Richard Gross, a geophysicist with NASA's Jet Propulsion Laboratory in California, theorized that a shift of mass toward the Earth's center during the quake on Sunday caused the planet to spin 3 microseconds, or 3 millionths of a second, faster and to tilt about an inch on its axis.
When one huge tectonic plate beneath the Indian Ocean was forced below the edge of another "it had the effect of making the Earth more compact and spinning faster," Gross said.
Gross said changes predicted by his model probably are too minuscule to be detected by a global positioning satellite network that routinely measures changes in Earth's spin, but said the data may reveal a slight wobble.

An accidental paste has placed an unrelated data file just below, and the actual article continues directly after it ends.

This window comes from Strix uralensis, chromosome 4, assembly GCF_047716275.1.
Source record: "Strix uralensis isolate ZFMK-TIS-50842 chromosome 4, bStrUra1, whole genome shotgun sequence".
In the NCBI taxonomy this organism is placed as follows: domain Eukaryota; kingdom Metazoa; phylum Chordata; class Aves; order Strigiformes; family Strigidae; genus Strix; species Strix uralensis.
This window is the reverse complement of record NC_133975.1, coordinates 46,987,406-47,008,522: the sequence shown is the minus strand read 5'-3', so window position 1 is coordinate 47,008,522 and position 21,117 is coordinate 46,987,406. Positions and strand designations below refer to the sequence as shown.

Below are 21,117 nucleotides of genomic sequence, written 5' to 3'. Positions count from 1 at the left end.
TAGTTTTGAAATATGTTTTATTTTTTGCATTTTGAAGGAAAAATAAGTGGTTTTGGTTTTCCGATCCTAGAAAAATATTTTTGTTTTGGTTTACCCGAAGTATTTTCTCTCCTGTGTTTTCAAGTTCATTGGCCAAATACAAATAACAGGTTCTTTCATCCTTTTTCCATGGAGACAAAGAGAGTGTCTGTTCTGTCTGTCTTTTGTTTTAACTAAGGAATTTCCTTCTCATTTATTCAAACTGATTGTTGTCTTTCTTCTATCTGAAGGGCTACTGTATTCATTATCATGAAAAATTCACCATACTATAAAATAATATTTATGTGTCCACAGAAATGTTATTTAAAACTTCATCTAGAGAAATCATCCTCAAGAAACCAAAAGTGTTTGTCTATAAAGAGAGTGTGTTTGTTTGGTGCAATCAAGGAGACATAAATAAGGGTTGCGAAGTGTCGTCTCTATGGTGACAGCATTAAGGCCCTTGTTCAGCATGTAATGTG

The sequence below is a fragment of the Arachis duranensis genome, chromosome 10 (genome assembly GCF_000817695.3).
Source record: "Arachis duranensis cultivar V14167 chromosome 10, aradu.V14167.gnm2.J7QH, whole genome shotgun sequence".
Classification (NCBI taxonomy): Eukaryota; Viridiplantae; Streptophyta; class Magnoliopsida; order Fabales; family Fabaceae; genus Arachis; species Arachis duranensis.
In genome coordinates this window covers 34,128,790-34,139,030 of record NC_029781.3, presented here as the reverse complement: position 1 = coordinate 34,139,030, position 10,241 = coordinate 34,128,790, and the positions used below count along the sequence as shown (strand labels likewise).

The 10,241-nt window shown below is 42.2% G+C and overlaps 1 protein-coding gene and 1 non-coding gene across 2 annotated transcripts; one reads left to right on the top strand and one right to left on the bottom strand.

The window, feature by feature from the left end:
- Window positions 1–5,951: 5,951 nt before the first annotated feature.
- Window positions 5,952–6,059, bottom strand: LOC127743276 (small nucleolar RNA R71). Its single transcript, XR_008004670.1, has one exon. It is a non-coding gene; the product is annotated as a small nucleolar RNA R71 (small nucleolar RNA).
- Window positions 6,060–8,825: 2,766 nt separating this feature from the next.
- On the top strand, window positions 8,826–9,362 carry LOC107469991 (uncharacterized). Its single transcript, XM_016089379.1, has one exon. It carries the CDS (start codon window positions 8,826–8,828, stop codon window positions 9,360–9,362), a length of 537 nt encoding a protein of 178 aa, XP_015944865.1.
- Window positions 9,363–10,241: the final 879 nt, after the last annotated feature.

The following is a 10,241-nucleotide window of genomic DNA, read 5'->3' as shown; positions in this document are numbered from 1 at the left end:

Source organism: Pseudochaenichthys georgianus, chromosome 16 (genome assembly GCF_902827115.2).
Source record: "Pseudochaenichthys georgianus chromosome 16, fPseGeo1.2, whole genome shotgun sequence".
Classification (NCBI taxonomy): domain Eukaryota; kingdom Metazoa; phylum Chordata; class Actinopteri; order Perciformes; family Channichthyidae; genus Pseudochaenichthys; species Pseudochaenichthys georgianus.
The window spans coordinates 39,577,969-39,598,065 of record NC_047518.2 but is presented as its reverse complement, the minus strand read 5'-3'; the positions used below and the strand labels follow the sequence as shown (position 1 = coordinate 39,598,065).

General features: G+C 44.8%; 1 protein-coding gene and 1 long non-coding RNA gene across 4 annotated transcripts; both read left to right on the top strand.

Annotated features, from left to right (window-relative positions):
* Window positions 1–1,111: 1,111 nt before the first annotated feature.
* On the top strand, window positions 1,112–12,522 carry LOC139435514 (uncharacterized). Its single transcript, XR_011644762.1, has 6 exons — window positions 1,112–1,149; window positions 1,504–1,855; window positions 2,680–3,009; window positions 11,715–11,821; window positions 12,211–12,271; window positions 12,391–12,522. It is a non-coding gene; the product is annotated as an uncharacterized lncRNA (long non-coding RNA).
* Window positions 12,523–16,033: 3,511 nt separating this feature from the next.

The Earth's poles travel a circular path that normally varies by about 33 feet, so an added wobble of an inch is unlikely to cause long-term effects, he said.
"That continual motion is just used to changing," Gross said. "The rotation is not actually that precise. The Earth does slow down and change its rate of rotation."
When those tiny variations accumulate, planetary scientists must add a "leap second" to the end of a year, something that has not been done in many years, Gross said.
Scientists have long theorized that changes on the Earth's surface such as tide and groundwater shifts and weather could affect its spin but they have not had precise measurements to prove it, Caltech seismologist Hiroo Kanamori said.
"Even for a very large event, the effect is very small," Kanamori said. "It's very difficult to change the rotation rate substantially."